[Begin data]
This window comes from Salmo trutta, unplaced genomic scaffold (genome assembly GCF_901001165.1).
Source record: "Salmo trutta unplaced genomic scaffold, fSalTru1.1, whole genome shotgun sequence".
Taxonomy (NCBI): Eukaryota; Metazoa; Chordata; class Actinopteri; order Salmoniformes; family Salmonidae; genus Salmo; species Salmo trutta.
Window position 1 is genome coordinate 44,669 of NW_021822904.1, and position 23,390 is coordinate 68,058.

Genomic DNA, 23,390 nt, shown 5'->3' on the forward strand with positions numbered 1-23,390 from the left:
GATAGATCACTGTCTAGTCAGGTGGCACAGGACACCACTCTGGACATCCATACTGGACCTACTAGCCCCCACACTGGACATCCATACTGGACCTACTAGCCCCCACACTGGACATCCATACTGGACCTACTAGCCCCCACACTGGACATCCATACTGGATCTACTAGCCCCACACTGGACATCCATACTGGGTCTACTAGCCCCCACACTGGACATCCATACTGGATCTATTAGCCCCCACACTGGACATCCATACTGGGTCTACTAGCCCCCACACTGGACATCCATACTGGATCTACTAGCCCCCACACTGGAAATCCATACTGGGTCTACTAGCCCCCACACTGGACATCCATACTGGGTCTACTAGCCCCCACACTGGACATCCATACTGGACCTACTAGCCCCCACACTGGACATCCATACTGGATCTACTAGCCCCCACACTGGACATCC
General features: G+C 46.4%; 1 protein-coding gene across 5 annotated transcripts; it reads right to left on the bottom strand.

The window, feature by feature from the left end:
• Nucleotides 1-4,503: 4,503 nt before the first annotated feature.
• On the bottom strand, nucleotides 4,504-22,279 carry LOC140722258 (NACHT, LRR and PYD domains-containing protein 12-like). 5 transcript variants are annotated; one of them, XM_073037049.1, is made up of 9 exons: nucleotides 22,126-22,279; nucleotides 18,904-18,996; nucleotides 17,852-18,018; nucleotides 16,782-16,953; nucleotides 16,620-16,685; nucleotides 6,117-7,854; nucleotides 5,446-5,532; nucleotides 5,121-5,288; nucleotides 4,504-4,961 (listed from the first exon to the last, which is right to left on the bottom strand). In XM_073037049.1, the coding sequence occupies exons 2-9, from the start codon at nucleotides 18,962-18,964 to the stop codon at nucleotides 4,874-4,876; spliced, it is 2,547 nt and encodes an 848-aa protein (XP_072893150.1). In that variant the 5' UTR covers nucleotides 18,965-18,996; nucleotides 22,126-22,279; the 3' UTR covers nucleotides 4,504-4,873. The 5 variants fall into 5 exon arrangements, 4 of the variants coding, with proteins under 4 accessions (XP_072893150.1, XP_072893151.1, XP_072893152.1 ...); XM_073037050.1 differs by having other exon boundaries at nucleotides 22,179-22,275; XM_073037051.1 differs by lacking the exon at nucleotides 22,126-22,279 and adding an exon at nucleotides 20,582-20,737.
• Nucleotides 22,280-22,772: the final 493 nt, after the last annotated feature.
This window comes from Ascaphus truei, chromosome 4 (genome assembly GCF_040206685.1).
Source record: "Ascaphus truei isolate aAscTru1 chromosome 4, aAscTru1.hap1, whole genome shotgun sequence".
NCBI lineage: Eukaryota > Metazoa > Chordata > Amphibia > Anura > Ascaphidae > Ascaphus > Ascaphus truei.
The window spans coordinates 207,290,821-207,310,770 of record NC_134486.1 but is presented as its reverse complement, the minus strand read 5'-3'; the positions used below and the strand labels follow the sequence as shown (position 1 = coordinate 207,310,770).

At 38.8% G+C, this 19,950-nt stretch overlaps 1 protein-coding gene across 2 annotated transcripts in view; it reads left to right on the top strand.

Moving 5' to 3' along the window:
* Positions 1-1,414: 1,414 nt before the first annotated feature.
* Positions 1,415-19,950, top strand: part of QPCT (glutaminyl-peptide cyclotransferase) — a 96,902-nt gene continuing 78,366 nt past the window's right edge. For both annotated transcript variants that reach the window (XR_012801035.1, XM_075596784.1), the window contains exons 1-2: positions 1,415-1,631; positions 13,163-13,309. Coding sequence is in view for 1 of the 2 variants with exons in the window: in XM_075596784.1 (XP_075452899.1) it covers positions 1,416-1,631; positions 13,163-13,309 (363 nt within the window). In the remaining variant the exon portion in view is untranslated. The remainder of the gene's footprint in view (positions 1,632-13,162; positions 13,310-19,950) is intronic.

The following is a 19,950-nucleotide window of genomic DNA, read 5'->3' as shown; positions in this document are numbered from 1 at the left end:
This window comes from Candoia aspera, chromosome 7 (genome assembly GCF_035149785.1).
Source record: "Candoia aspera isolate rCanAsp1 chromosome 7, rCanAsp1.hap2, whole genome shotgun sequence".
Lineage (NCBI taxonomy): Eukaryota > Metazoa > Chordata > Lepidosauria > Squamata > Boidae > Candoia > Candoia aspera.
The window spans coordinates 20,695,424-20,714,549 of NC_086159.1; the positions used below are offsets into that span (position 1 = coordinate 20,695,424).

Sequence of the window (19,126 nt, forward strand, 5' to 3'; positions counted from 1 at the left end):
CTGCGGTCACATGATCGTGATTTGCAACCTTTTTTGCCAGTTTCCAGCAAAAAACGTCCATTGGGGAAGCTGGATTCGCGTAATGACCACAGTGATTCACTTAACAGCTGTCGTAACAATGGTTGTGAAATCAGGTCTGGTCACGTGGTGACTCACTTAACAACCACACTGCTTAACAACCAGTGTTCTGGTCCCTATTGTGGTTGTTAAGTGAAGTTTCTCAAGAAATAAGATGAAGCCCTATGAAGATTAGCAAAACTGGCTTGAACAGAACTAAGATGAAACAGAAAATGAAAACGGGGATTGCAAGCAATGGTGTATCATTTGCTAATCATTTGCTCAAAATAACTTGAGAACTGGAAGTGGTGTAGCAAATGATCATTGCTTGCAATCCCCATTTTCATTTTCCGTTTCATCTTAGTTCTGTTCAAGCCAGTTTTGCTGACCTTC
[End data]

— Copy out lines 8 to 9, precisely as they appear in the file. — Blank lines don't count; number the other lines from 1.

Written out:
The window, feature by feature from the left end:
• Nucleotides 1-4,503: 4,503 nt before the first annotated feature.